As you build your business website, you might stumble across material you know to be copyrighted and wonder if it’s okay for you to use such material on your site. With the way the Internet has grown in leaps and bounds, copyright laws pertaining to online use are still in the development phase. Be that as it may, it’s still in your best interest to find out for sure whether you can actually use copyrighted material on your commercial site.
Gaining a foundation of copyright protection is a good way to start. Doing so gives you a deeper perspective as to whether the material you’re considering is truly protected or available for fair use. Simply put, a work has to be minimally creative, original and rooted in a tangible medium in order for it to qualify for copyright protection. Once a piece of work meets these three unique requirements, it’s instantly protected by copyright, and that’s even if the creator has yet to file for copyright or add the word “copyright” to the material in question.
Specific types of material that can be protected by copyright include musical, literary and artistic works, such as:
•Audiovisual works (movies)
Bear in mind that copyright currently protects a creative work for the entire life of the creator and 70 years after the creator’s death. For works with multiple creators, the protection lasts 70 years after the death of the last surviving creator. There’re also protections for works for hire, which is 95 years after publication, or 120 years after the original creation.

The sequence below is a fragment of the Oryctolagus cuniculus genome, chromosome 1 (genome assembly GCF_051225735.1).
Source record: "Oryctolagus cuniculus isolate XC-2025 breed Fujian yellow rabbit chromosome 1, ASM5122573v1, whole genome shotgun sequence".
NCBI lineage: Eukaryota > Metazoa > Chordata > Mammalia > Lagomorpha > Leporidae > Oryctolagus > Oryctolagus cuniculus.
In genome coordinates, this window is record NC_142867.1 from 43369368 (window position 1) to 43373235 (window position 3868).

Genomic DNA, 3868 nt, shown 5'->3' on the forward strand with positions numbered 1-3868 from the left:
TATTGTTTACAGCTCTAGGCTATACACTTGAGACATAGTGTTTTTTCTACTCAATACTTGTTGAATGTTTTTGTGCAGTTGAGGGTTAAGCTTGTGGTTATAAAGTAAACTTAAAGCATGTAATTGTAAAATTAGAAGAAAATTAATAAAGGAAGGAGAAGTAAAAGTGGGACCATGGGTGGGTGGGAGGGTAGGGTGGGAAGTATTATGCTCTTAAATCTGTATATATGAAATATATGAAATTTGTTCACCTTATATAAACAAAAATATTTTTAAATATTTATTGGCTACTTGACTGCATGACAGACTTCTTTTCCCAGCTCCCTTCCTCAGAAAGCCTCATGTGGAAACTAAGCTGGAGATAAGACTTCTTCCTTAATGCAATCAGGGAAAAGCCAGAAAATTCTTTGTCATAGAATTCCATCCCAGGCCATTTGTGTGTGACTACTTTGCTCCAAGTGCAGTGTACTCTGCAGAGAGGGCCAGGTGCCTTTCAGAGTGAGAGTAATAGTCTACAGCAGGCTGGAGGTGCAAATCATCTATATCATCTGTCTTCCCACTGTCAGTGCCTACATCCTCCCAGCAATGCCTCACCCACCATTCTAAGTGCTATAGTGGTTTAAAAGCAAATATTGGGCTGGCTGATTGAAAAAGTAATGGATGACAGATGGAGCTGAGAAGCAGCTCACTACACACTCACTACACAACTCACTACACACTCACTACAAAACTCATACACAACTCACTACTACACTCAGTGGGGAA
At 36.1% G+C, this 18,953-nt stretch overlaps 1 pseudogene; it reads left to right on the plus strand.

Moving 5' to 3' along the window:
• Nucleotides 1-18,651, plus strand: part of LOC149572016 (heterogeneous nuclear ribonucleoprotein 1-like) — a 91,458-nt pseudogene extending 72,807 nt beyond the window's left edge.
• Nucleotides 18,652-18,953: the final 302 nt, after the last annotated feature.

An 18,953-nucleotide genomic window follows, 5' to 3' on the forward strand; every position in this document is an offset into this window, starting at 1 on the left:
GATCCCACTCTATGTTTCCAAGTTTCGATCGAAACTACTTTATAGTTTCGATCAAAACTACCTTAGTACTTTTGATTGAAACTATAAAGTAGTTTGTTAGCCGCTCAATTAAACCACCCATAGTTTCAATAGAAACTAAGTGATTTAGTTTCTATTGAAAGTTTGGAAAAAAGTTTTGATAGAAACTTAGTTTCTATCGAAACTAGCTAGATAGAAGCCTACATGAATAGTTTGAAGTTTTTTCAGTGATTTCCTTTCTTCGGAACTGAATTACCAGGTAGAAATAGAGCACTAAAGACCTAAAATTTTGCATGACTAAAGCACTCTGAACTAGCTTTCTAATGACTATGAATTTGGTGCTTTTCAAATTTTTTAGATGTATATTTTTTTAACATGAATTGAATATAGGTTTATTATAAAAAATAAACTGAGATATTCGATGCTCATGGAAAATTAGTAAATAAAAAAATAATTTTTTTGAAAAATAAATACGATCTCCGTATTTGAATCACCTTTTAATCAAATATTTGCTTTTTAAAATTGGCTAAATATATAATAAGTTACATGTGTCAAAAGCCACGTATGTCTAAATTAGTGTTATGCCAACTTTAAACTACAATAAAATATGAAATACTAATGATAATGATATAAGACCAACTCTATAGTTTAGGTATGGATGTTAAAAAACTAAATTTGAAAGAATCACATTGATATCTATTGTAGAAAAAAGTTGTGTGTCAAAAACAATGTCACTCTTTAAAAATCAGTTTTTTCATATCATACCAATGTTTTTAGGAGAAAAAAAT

You have to consider the specific rights copyright protects to help you determine whether you’re infringing upon someone’s copyright. An example of such a right is reproducing the work. What’s more is the copyrighted work’s creator has the right to adapt and distribute the work and make derivative works. By adding copyrighted material to your business website, you run the risk of violating at least one of these rights.
Before you pull copyrighted material from your site or look elsewhere for viable material, know that there are exceptions to copyright protection. Chief among them is the fair use doctrine, which lets you use copyrighted material without first getting permission to do so. The overall character and purpose of use, the nature of the protected work and the overall portion of the copyrighted material being used are all factors that determine whether given use of the copyrighted material would be considered fair use.
When the copyright expires, or if the creator decides to release the work to the public, it becomes part of the public domain and free to use. Again, remember that just because a creative work isn’t marked as copyrighted doesn’t automatically mean it’s up for grabs.
Sidestepping Issues With Copyright
Time is most definitely of the essence when it comes to business, but there’s always time to do your part in avoiding unnecessary legal matters. When it comes to copyrighted material, it’s in your absolute best interest to first secure written permission from the creator of the material you wish to use on your site. You can still be in violation of a copyright should you use material as part of your offline marketing campaign if you only received written permission to use the material on your site. You have to receive permission for each and every use of the material for each and every medium through which you utilize the material.
If you’re ever in doubt about a piece of material or are unable to get in touch with the original creator, you can either look elsewhere or seek help from an experienced intellectual property attorney. Always err on the side of extreme caution when it comes to copyright.
The content on our website is only meant to provide general information and is not legal advice. We make our best efforts to make sure the information is accurate, but we cannot guarantee it. Do not rely on the content as legal advice. For assistance with legal problems or for a legal inquiry please contact you attorney.